Friday, 29 June 2018

Share - Publish - New Year 10 Science Curriculum

I'm finally ready to share the new year 10 science curriculum that I've been working on and gradually tweaking and improving for SO long!

To make the year 10 curriculum flexible and trackable and linked to the only thing that doesn't seem to change in our world as teachers it is based off the New Zealand Curriculum (NZC).

It includes the:
Material World
Living World
Physical World and
Planet Earth and Beyond strands.  

Each strand in broken into three or four units that align with Level 5 of the NZC (where year 10 learning is supposed to be found). For example the material world strand in year 10 includes:

Atoms
Bonding
Periodic Table and
Fuels, as you can see below.


However to ensure that the year 10 programme is flexible and able to integrate and is thematic, each strand is broken down further into 'units' - the circles above you can see. These circles could be quickly combined together in any combination and linked to any theme. 


Above are four year-long programmes that different Year 10 classes could select from at the start of the year. Each Option includes all of the 'units,' but combines them in different ways and in different themes! For example, in Option 1 the first topic is called "Me in New Zealand." 


In "Me in New Zealand" students will learn about waves, the geosphere, atoms and genetic variation in the context of themselves and their lives in New Zealand. Together the class can first engage with two different readings; "Christchurch Earthquake Kills 185" and "Ancient DNA." 

Let's have a look inside the "Pressure" unit circle..



At the top of each 'unit' page there's links to the NZC and THREE specific learning outcomes (SLO's) listed. Each of these SLO's has a short paragraph introducing it, followed by a video or gif, and a link to the learning activities that support it. 

Let's click on the learning activity for SLO2... (if you would like to open it without making a copy, replace the word 'copy' in the URL with the word 'edit').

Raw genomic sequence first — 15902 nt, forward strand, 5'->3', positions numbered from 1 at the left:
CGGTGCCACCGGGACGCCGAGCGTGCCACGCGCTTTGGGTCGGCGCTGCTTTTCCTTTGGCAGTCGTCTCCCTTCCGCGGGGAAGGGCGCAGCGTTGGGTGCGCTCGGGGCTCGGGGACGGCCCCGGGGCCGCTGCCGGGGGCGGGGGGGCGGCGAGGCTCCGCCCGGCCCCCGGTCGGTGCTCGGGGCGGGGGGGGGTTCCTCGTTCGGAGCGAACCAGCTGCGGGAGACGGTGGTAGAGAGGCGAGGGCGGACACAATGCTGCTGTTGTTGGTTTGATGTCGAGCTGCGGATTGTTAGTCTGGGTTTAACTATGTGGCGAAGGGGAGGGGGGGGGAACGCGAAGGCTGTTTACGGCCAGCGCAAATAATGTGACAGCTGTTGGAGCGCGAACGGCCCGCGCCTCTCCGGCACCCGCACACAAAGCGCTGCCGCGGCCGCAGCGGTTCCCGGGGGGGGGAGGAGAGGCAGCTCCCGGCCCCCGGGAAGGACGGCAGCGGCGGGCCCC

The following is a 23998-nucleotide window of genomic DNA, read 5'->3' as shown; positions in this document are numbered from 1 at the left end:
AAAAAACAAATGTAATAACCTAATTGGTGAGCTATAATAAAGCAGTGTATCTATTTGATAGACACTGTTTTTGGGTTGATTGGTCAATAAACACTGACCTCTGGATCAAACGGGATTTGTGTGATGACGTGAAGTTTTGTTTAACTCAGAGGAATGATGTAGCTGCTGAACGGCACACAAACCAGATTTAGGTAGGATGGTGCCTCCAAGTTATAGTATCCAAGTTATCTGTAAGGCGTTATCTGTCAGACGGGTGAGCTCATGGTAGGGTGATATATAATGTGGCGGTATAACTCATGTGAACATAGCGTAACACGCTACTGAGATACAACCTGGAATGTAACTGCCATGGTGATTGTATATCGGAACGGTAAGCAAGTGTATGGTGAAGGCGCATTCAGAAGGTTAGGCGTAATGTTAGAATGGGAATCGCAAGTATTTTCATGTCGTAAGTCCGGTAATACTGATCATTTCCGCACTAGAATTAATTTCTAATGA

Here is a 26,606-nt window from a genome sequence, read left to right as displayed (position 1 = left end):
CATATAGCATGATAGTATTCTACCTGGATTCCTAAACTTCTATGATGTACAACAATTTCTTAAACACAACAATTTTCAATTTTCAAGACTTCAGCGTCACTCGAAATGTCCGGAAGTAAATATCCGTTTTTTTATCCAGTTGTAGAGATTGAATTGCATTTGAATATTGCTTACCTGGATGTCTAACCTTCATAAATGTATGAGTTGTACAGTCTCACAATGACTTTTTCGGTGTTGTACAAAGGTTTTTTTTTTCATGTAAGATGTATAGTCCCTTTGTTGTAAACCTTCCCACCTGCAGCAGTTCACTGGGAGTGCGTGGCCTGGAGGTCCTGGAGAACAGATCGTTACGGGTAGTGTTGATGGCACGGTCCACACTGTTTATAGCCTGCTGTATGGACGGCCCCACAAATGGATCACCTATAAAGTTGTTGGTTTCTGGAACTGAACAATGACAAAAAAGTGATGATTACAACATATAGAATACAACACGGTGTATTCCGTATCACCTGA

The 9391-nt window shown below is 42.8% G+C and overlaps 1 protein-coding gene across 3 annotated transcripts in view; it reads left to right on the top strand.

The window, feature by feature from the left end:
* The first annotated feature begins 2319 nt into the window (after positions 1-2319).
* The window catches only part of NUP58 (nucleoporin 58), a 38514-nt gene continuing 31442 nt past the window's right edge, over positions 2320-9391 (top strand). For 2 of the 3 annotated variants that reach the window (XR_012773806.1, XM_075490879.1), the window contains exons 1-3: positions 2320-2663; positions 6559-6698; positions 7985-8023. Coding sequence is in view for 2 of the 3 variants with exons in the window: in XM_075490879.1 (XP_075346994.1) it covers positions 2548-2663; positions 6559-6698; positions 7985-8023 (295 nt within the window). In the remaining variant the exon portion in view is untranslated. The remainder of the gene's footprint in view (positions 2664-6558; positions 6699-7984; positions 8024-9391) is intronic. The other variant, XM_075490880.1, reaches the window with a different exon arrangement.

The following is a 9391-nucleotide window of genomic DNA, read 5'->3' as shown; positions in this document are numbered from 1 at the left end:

Ah, here we are. As you can see, it looks very similar! The SLO is listed in the top right corner. All activities to support the SLO are written as "I can" statements to help students articulate what they need to be able to do to achieve each level of SOLO learning. I've tried to build the activities up to support a good understanding of the SLO by the end. 

For example, the unistructrual activity just asks students to complete a cartoon about the definitions of mass and weight: 


By the end of the activities they'll be busy theorising, creating, analysing or any other Extended Abstract-level task. I've really tried to make extended abstract activities varied to suit different learning styles. Sometimes it's a short story, a video, an interview script, an analysis, a poem, a stop-motion animation, a hand-drawn cartoon, the conclusion of a scientific report, or even a painting of a concept using a selected artist model. 

One key idea is that student must provide evidence of their learning back to that one copy of the learning activity that they made. At the start of the week students should share a link to their copy of the learning to a class spreadsheet, as shown below:


Sometimes tasks will lead them off to a website or quiz, and students will be asked to insert screenshots onto that one document/drawing/presentation as evidence. If they make a video or animation the onus is on them to provide a link to that on that one document. That means teachers just have to open provide feedback on just one document/drawing and they can all be found on the one spreadsheet. 

Grading is also nice and easy - I just created another sheet behind this first page. Students have access to view this but not edit it. 


Also, the spreadsheet lets teachers know when a practical is coming up; the SLO is coloured pale orange. 



Finally, a few of the 'units' are a bit different; they're based of the 'Wide and Deep' literacy units designed by Aaron and Naomi. Students engage with multiple texts from multiple perspectives (including a student-selected text on the topic) to more deeply understand a concept. A key word bank is explicitly required. The unit requires group reading and student-led discussions. A DLO is created at the end and shared to blogs.



Here is the link to my site, if anyone wants to visit :) I've linked you straight to Year 10 because Year 9 is only half complete. Once again, if you would like to open any activities without making a copy then replace the word 'copy' in the url with the word 'edit.' 

I would appreciate feedback! 



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